Reasons why Burns & McDonnell wants to build a new airport
Burns & McDonnell has claimed the spotlight in its unsolicited $1 billion plan for a new terminal at Kansas City International Airport.
Its partner has stayed off stage.
Americo Life Inc., a longtime Kansas City-based insurance group, has offered only a single public quote — in the news release announcing the proposal more than two weeks ago. Since then, it has declined to answer questions.
The company holds the critical role of lining up private financing for Burns & McDonnell’s proposal for the exclusive right to design, build and privately finance the new terminal, one of the largest public projects in the city’s history.
Questions about Americo Life and its ability to pull off the financing are pressing, especially with the Kansas City Council’s fast-approaching June 15 deadline to vote on the offer.
Has the company arranged financing for any airport projects or terminals? Has it ever arranged financing for a $1 billion project?
Burns & McDonnell spokeswoman Kristi Widmar acknowledged Friday afternoon that executives with the engineering firm do not know.
Burns & McDonnell issued a statement Saturday saying it is “completely confident with Americo’s ability and experience with financing projects like this.” The company also called Americo “a respected and trusted hometown company. We are proud to have them as our partner.”
“We build and design airports, and they invest in municipal projects,” said David Frantze, a Kansas City real estate attorney working with Burns & McDonnell on the KCI proposal. “We thought it was the right fit for a Kansas City team.”
Frantze also said Americo Life has talked with its market contacts about the deal and gotten a generally affirmative response.
As for Americo Life, the company’s website says its assets total $6.3 billion and its payroll holds more than 350 names. Americo Life also calls itself one of the nation’s largest privately held life insurance companies.
By themselves, these few facts shed little light on the company’s ability to bring other people’s money to the KCI deal. And so far, Americo Life and Burns & McDonnell have offered little to establish its financing expertise.
“We don’t know who we are doing business with, exactly,” Quinton Lucas, a Kansas City Councilman, said of the partnership, named Terminal Developer LLC.
Like other privately held companies, Americo Life guards its financial information closely and is under no obligation to share details publicly. Burns & McDonnell, front-and-center in this deal, is also a private company and volunteers only select financial information and details about its experience in various projects.
An examination by The Star showed that Americo Life has a long history in Kansas City as a profitable and growing life insurance business.
It also revealed the company’s position inside the sprawling collection of corporate entities controlled by the family of Kansas City businessman Michael Merriman. He is the third generation to lead the Merriman family enterprise in Kansas City that began in 1919.
And it confirmed that Merriman’s preference to stay out of the spotlight has been standard practice for decades.
The center of the Merriman family’s corporate empire is an umbrella business with a plain vanilla name: Financial Holding Corp.
The name is emblazoned in gilded letters across the south-facing entrance of the classical architecture headquarters building near Quality Hill. The company has had a hand in much of the development around its corporate home.
Americo Life is only one of 66 corporations and partnerships that make up Financial Holding Corp. The holdings spread across nine states, with most of them registered in Missouri or Texas.
All of it, according to Missouri insurance records, is controlled by Michael Merriman, who owns 18.95 percent of Financial Holding Corp., and his sister Marybeth Sotos, who owns 12.18 percent.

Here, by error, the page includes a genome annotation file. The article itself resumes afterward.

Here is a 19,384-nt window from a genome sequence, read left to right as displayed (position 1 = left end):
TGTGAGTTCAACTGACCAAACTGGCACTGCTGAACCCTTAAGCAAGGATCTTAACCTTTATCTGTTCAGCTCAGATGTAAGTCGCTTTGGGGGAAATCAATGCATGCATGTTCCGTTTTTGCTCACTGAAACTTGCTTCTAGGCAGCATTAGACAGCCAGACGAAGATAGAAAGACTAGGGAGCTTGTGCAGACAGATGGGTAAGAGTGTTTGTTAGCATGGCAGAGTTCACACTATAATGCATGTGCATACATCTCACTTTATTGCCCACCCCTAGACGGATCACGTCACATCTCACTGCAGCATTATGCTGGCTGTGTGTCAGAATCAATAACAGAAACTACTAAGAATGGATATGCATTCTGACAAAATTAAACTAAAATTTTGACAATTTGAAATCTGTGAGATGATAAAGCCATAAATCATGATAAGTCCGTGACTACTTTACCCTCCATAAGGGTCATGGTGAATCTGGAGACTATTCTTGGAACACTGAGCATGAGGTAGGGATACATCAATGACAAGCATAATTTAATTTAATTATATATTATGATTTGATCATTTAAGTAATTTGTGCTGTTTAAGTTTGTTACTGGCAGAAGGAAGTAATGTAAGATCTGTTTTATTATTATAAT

Business and civic leaders interviewed by The Star point out that the Merrimans were instrumental in saving downtown Kansas City through their real estate investments. They worked in large part through their association with Kansas City-based DST Systems, whose own headquarters stands nearby.
“They’ve been involved with DST and the whole rejuvenation of Quality Hill from the very beginning,” said Buzz Willard, president and chief executive of Tower Properties.
The Merrimans’ local reach extends to other noted real estate developments, including the IRS building near Pershing Road and Broadway, the downtown headquarters for Kansas City Southern and the Kirkwood Condos south of the Country Club Plaza.
Other Merriman family holdings have included Lenexa-based Clinical Reference Laboratory Inc., which has 600 employees. Tim Sotos, who is Michael Merriman’s brother-in-law, has led Clinical Reference Labs as CEO and remains its chairman.
For many years, Americo Life owned half of Kansas City-based Argus Health Systems. Its partner in the pharmacy claims processing company was DST Systems, which bought Americo Life’s half in 2009 for $57 million.
While Merriman is hardly a household name in Kansas City, the family’s profile among corporate titans and politicians is prominent.
On the morning of Jan. 25, 2007, President George W. Bush stepped off Air Force One at the Charles B. Wheeler Downtown Airport and shook hands with a delegation there to meet him.
The group included then-Kansas City Chiefs General Manager Carl Peterson, prominent labor and employment attorney Terry Kilroy and Michael Merriman.
Merriman has contributed for years to various Republican causes.
Federal Election Commission records show he has given to the Republican Party in both Kansas and Missouri. He’s also made 11 contributions to U.S. Rep. Sam Graves, whose Northland district includes KCI.
Graves had been a critic of city-led plans to reshape KCI, but softened his stance last week with the announcement that Burns & McDonnell and Americo were involved.
The pair now faces competition from AECOM, the nation’s largest airport design firm, which has asked the Kansas City Council to be considered for the project.
In tapping Americo Life, Burns & McDonnell draws on the Merriman family’s business ties in Kansas City that run deep and wide.
They began with Merriman Mortgage Co., founded in 1919 by Jack Dawson Merriman. It serviced mortgage loans for the companies that held them as investments.
Jack Merriman sold the company to Kansas City-based Commerce in 1966, but not before his son, Joe Jack Merriman, joined the family business.